Defining the layers

To keep with the typical 3-tier application design; the layers for this type of navigation are represented by:

  • Data layer– A list of channels or postings to display in the navigation
  • Business layer – My navigation item
  • Presentation layer – HTML and an ASP.NET DataList

The data layer

In .NET, there is a class in the System.Configuration namespace called the NameValueFileSectionHandler.  This class exposes some generic methods that allow us to access configuration data stored in web.config as a namevalue collection.  A sample of the syntax is displayed below.




    <!–     Application settings    –>

    <section name="Your section name here" type="System.Configuration.NameValueFileSectionHandler, System, Version=1.0.3300.0, Culture=neutral,  PublicKeyToken=b77a5c561934e089"/>


More settings …



I will use this to store my three different navigation specifications; global, secondary and footer.  The definition of my configuration data is listed in the Config section of web.




    <!–     Application settings    –>

    <section name="GlobalNavigation" type="System.Configuration.NameValueFileSectionHandler, System, Version=1.0.3300.0, Culture=neutral,  PublicKeyToken=b77a5c561934e089"/>

    <section name="SecondaryNavigation" type="System.Configuration.NameValueFileSectionHandler, System, Version=1.0.3300.0, Culture=neutral,  PublicKeyToken=b77a5c561934e089"/>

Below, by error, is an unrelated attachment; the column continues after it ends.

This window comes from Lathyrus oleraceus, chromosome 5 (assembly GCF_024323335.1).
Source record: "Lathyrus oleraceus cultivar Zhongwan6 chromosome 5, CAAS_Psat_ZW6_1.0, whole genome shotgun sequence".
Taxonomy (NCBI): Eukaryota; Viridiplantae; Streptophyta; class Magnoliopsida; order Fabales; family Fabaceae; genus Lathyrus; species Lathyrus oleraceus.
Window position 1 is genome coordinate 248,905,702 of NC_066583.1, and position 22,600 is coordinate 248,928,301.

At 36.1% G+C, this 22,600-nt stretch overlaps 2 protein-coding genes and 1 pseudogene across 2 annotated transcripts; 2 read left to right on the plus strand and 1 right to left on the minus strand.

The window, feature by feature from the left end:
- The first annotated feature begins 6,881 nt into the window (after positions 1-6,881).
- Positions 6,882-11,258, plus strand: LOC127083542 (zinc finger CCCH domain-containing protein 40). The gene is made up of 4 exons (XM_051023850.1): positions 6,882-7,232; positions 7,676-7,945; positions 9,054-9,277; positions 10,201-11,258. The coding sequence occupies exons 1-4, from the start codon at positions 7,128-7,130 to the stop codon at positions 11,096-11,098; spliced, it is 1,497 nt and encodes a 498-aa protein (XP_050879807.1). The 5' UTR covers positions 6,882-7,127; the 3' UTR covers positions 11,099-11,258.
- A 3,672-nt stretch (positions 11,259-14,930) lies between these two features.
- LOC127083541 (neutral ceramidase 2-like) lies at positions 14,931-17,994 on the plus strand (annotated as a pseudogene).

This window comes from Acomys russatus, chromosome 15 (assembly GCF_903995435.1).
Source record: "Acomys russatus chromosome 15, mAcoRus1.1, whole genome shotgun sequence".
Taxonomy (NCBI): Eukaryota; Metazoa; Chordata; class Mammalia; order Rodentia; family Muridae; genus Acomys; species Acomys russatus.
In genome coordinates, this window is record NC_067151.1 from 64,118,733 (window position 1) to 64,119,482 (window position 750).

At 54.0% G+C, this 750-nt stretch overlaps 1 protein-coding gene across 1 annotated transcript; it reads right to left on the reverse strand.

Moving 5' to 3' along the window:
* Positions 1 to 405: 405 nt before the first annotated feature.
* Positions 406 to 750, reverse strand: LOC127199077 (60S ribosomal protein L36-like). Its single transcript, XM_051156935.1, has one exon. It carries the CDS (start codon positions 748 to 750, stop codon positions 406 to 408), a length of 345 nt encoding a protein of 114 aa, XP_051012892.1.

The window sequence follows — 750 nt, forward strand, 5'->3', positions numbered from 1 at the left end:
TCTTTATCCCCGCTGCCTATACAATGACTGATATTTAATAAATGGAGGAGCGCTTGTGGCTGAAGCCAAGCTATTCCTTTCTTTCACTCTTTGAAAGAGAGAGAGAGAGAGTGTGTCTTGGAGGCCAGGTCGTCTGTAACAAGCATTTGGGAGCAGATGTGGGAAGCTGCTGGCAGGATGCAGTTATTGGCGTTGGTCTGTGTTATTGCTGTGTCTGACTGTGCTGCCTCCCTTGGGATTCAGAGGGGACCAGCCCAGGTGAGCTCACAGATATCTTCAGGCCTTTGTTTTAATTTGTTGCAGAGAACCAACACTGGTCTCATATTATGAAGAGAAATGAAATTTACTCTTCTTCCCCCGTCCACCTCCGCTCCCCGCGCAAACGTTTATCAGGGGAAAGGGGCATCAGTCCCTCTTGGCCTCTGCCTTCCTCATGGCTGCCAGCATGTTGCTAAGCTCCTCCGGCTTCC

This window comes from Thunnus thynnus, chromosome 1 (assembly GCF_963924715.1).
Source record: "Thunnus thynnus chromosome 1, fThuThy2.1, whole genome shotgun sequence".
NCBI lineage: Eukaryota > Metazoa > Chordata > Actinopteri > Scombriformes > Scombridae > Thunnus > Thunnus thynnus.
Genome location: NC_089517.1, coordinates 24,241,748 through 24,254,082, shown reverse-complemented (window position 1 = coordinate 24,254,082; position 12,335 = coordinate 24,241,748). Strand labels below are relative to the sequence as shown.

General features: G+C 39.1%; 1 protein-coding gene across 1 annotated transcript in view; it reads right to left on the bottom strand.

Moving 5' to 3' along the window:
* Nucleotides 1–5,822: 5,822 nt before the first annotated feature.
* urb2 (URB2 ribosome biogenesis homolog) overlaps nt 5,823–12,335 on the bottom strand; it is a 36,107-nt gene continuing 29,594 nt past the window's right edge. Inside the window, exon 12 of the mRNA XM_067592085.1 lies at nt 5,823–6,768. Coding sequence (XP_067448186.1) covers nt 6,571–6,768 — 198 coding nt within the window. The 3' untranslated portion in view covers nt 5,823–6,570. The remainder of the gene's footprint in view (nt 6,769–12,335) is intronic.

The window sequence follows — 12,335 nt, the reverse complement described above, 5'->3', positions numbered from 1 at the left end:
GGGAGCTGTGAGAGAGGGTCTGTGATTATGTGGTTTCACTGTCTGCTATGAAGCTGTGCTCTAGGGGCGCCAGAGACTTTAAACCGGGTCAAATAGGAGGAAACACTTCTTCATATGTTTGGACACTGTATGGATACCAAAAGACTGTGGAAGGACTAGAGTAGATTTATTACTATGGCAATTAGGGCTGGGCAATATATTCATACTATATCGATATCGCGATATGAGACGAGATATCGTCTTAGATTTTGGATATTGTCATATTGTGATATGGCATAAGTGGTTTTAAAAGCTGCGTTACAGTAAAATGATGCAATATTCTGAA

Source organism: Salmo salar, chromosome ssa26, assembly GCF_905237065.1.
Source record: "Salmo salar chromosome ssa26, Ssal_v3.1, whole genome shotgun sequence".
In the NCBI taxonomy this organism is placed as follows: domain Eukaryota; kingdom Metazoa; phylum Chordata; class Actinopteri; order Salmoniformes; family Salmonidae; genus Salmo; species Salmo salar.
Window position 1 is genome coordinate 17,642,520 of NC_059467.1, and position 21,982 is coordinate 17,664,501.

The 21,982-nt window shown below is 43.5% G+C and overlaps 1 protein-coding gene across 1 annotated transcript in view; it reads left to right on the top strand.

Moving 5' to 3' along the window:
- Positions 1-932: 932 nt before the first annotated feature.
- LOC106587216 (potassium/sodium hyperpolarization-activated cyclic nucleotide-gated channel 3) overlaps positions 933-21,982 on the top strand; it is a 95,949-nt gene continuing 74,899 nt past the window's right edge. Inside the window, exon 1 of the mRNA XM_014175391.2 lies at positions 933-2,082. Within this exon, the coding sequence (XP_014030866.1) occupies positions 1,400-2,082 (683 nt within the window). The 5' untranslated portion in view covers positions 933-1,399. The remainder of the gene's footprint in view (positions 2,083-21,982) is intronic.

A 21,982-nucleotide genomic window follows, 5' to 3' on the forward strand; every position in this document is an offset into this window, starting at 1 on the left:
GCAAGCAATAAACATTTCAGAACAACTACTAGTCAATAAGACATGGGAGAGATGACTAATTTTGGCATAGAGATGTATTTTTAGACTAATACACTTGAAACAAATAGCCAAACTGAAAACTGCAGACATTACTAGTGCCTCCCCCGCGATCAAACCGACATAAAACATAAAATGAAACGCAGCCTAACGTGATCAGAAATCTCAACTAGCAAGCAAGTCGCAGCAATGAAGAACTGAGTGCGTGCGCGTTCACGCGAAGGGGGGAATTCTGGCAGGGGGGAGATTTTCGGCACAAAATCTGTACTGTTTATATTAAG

<section name="FooterNavigation" type="System.Configuration.NameValueFileSectionHandler, System, Version=1.0.3300.0, Culture=neutral,  PublicKeyToken=b77a5c561934e089"/>

                …Other settings



Now that I have specified the configuration sections, I can add my items that I need to display.  I use the syntax:


<[Section Name specified above]>

    <add key="[Unique key for this item]" value="[The value to store.  In my case the path to the item"/>

                More keys and values…

</[Section Name specified above]>


I will add data for the three sections declared:



    <add key="Login" value="/channels/_auth/login"/>

     <add key="Register" value="/channels/_forms/register/"/>




    <add key="Shop" value="/channels/cmsdemo/shop"/>

    <add key="BrowseCategories" value="/channels/cmsdemo/categorylist/"/>

    <add key="Subscibe " value="/channels/cmsdemos/subscribe/"/>




    <add key="AboutUs" value="/channels/cmsdemo/about/"/>

    <add key="PrivacyPolicy" value="/channels/cmsdemo/policies/findclass/"/>

    <add key="SiteMap" value="/channels/cmsdemo/sitemap"/>



I have defined the sections and the data to display, now let’s build the business layer.

The Business Layer

 In the post Building CMS Navigation Controls-Part 1 I built a class called NavigationItem.  This class contained the basic properties I needed in order to construct hyperlinks.  I will modify the class to add an overloaded constructor to allow us to quickly set all of the necessary properties in one call.